My experience with my French accent is a bit different. I didn't start learning French really until I had actually arrived in Paris to live for good. I had a private tutor- from Nantes- and she basically taught me everything I know. I suppose that was rounded out by what I heard on television and in the streets but the most important part is that I leared all my French from actual French people. (As opposed to my Spanish which was taught almost exclusively by Gringos, capital G intended) Since I've been speaking French, I don't think anyone has ever guessed that I am American by my accent, which I think is odd (not that I've been mistaken for a Frenchperson). I've always been told that I have an accent 'charmante/adorable/mignone' and I've been a bit baffled but what that means. But I guess all the remarks have been positive and so I've just never made any efforts to work on making my accent more French.
But it all comes to the same thing. I think that having an accent is a wonderful mark that you always carry with you showing where you are from, what made you what you are. Being embarrassed about my accent, whether it be in English or French, would be like rejecting my family and telling new friends that I was an orphan, everyone else having been killed in a tragic mini-bus accident (I've got a big family). I think it would be a real character flaw to want to change the way I speak. And I think that it would be almost more embarassing to have people notice that I had changed my accent, like having people notice that I tacked a pair of enormous fake breasts to my chest. What kind of person does that? is clearly the question that they would be asking themselves.
I think that I was incredibly lucky growing up where I did, how I did. I really wish I could that same sort of childhood to Ella, Midwest accent and all. I don't know why I am so vehement on this subject. I suppose its another of those cases where, the longer I am away from the States the more I cling to those things that make me American. I really like the quote from the comments on that blog entry I linked to "To have another language is to have a second soul." Its a beautiful way to remind myself that the duality inherent in the situation of an expat is full of opportunity.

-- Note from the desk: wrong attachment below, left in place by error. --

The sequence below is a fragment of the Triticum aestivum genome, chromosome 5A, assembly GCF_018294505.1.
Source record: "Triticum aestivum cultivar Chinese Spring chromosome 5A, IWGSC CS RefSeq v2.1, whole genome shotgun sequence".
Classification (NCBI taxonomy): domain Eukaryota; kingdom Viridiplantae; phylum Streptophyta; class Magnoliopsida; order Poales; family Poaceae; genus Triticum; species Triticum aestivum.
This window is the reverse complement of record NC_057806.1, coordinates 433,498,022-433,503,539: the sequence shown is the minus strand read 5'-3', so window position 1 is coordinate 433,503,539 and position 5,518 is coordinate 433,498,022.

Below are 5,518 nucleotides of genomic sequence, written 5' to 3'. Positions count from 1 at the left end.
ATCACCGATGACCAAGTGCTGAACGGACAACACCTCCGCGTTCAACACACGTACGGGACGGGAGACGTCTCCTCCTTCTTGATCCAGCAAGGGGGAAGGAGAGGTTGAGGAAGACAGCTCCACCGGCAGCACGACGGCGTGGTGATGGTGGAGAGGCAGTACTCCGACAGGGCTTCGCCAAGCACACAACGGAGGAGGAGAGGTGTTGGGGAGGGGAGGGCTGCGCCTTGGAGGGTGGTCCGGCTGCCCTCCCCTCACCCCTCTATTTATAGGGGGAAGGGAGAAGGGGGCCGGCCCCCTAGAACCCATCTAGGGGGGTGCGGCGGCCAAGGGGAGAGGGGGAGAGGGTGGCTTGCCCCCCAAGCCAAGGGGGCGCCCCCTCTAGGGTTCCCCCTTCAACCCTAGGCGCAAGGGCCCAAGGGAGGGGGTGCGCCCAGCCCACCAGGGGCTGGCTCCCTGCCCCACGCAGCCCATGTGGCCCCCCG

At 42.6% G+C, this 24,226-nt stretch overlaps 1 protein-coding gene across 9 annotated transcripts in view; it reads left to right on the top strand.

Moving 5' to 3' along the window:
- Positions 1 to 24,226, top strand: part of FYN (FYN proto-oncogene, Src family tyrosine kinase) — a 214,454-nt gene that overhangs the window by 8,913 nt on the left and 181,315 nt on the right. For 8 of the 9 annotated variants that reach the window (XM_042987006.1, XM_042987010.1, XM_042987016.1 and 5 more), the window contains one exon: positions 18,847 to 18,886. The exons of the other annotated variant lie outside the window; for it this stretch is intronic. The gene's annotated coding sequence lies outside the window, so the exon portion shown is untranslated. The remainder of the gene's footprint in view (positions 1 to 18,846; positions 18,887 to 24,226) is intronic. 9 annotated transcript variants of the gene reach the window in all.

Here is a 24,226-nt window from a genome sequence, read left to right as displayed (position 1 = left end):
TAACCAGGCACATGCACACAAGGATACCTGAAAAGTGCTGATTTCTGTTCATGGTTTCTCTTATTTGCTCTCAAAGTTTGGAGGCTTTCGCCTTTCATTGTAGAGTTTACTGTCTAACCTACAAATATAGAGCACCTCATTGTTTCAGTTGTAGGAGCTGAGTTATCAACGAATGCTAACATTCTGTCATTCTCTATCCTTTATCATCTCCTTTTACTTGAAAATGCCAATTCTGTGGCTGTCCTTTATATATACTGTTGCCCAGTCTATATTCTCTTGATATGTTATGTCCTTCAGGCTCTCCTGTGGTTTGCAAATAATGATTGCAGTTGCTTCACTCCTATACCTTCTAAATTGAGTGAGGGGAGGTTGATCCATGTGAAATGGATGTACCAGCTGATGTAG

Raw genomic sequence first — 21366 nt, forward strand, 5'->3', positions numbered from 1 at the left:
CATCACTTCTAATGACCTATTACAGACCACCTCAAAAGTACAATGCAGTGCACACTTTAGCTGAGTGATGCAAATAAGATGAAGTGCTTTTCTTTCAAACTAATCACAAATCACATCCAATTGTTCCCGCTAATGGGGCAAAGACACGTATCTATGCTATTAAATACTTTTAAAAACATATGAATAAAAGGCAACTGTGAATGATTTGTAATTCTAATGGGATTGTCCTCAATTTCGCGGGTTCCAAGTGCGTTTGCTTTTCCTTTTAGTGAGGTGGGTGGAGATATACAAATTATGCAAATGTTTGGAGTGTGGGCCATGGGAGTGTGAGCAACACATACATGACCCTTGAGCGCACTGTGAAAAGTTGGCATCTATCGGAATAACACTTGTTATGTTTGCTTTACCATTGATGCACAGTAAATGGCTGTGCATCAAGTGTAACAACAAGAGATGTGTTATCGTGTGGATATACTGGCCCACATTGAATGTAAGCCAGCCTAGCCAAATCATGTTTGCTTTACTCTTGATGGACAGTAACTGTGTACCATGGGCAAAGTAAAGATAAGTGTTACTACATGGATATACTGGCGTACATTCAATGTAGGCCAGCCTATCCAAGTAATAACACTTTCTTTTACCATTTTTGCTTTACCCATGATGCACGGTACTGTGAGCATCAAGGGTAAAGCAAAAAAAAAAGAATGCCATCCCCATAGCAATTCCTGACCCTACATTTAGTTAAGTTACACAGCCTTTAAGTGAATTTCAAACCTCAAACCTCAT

*I am definitely generalizing here, since there are lots of people who have never said anything about my accent. And I'm not excluding the possibility that I have gotten a bit over-sensitive about this...
Wednesday, April 04, 2007
How do I know this? Because she locked me out of the house again today without my keys and after about 5 minutes of giggling behind the closed door, she let me back in. Luckily, our concierge has a set of keys to our place so that she can water the plants, turn on the heat or air conditioning before we got home from vacation, bring our mail in, rescue us from our own stupidity, etc. But who wants to admit that they were outsmarted by a 2 year-old for the second time in as many weeks?
She's sneaky, I swear. I generally hold my keys in my hand in the elevator after opening the security door in the hall downstairs. Ella will ask for them all the way up in the elevator and I'll sometimes hand them to her after I get our door open, especially if I am juggling lots of packages/umbrellas/hats/gloves. The two times that she has managed to lock me out, I turned towards the stroller to grab something while she walked in the house ahead of me and then Boom! the door banged shut and I was left standing there with my mouth gaping open like a fish.
"Maman!" giggle giggle
"Ella, open the door, please sweetheart!"
"Ella, please can you just open the door? Can you pull down on the handle please? You can do it, just like a big girl. Let mommy in, please, Ella."
And of course, the whole time, I am trying to sound as sweet and unconcerned as possible to avoid getting Ella upset or, worse, bored so that she wanders off. Meanwhile, she is trying to get the keys in the lock from the inside which would be catastrophic. The sweat was beading up on my forehead as I imagine having to go down to the concierge to ask her to call the pompiers to break down our door, while all the old coots in our building "Tut, tut" in the entryway over the savage American on the 4th floor who can't even keep her child under control and I try to imagine a way for this to not get back to B. You know you're doing a bad job when these old blue-haired ladies start comparing you unfavorably to the lesbians with triplet 6-year-old boys across the hall. (Personally, I think that they are a pair of saints but it would take Mother Teresa, Rambo, and Dr Kevorkian to get those three kids quietly through the building. )
Finally, finally!, I hear her drop the keys and rattle the door handle. All of a sudden, pop, she swings the door back and sticks her cheeky little face out. "Maman!" giggle giggle, and she takes off running, clearly indicating that we have moved on to the chasing part of the game. I am so happy to be in the house that I decide against both yelling and chasing. If I get locked out again- which, lets face it, is bound to happen- I don't want her to remember the part where she let me in, only to get into big trouble. However, I do warn both B and the new babysitter to never walk into the hall without their keys. I could tell by the evil glint in Ella's eye that she wasn't done with this game quite yet.